4. Blind, K., & Thumm, N. (2004). Interrelation between patenting and standardisation strategies: Empirical evidence and policy implications. Research Policy,33(10), 1583–1598.CrossRefGoogle Scholar
  5. Bloom, N., & van Reenen, J. (2002). Patents, real options and firm performance. The Economic Journal,112(478), 97–116.CrossRefGoogle Scholar
  6. Cantwell, J., & Piscitello, L. (2002). The location of technological activities of MNCs in European regions: The role of spillovers and local competencies. Journal of International Management,8(1), 69–96.CrossRefGoogle Scholar
  7. Dachs, B., & Zahradnik, G. (2006). The Internationalisation of Research and Development in ICT. Report on Behalf of the Project “Internationalisation of European ICT activities”, carried out for the European Commission, Directorate General JRC Institute for Prospective Studies, Project Number J04/40/2004, Vienna, Austria.Google Scholar
  8. Dernis, H., Guellec, D., & Pottelsberghe, B. (2001). Using patent counts for cross-country comparisons of technology output. STI review, no. 27. Paris: OECD.Google Scholar
  9. DTI. (2005a). The 2004 R&D Scoreboard, UK, the top 700 UK and 700 international companies by R&D Investment, Commentary and Analysis. London: DTI.Google Scholar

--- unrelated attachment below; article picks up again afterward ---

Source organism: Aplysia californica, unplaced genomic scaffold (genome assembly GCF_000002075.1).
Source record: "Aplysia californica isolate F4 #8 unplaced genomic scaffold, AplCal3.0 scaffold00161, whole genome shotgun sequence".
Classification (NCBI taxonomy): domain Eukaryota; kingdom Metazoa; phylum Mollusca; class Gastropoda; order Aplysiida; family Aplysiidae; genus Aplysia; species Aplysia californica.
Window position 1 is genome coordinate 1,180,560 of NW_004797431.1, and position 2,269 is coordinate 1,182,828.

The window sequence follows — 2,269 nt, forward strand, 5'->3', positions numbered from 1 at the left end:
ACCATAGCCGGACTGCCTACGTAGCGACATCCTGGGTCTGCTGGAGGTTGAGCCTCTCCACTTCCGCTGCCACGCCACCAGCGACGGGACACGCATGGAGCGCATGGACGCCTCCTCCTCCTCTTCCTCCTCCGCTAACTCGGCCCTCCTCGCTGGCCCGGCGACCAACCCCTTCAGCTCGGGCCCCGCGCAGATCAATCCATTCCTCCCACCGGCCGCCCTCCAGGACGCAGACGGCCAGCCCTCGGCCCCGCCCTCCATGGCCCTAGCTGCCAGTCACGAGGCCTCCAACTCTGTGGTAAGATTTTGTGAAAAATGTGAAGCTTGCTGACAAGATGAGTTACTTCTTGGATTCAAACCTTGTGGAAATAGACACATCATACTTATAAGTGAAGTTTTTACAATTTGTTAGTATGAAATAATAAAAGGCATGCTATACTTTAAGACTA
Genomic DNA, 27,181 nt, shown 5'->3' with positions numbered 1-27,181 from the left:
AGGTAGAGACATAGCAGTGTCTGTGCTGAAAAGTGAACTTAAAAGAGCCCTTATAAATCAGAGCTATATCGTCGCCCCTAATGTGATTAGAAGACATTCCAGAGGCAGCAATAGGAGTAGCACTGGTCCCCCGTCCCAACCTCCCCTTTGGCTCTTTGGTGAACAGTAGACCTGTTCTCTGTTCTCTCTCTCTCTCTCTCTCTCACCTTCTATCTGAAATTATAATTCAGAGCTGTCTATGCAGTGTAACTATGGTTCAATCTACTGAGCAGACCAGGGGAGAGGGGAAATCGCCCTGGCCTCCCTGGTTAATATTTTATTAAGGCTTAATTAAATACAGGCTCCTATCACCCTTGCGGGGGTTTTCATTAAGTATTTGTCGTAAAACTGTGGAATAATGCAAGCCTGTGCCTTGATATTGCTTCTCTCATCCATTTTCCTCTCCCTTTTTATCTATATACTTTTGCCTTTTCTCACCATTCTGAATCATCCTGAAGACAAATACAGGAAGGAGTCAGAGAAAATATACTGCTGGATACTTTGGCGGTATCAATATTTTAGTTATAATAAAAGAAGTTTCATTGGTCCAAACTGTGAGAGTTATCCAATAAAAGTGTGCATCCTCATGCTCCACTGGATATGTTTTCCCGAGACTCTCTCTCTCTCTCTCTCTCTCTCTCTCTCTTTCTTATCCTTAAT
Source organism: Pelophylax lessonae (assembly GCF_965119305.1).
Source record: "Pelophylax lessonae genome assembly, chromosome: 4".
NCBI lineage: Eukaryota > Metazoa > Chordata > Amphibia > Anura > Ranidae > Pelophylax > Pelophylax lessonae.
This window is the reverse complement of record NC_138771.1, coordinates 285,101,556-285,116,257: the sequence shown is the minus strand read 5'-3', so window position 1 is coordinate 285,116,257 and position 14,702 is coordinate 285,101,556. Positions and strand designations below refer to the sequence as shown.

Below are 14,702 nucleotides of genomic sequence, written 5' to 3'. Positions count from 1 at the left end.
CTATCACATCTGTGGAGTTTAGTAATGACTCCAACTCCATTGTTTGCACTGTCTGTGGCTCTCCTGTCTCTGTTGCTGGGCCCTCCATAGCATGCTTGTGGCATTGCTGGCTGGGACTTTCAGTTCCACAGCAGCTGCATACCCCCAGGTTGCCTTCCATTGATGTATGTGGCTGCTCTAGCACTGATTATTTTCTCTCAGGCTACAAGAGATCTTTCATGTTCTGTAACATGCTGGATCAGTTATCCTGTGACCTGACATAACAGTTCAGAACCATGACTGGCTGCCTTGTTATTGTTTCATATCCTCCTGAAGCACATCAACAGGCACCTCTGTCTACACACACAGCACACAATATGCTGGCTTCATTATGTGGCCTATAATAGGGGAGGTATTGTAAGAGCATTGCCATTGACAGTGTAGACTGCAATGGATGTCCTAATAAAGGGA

10. DTI. (2005b). R&D Intensive businesses in the UK. DTI economics paper, no. 11. London: DTI.Google Scholar
  11. EIRMA. (2004). Assessing research and development effectiveness. Working group reports. WG62 report, Paris, France.Google Scholar
  12. Ernst, D. (2005). The complexity and internationalization of innovation: The root causes. In Globalization of R&D and developing countries: Proceedings of the expert meeting, Geneva, 24–26 January 2005 (pp. 61–87). New York and Geneva: United NationsGoogle Scholar
  13. European Commission. (2004). Statistics on science and technology in Europe, Data 1991–2002, Part 2. Luxembourg: Office for Official Publications of the European Communities.Google Scholar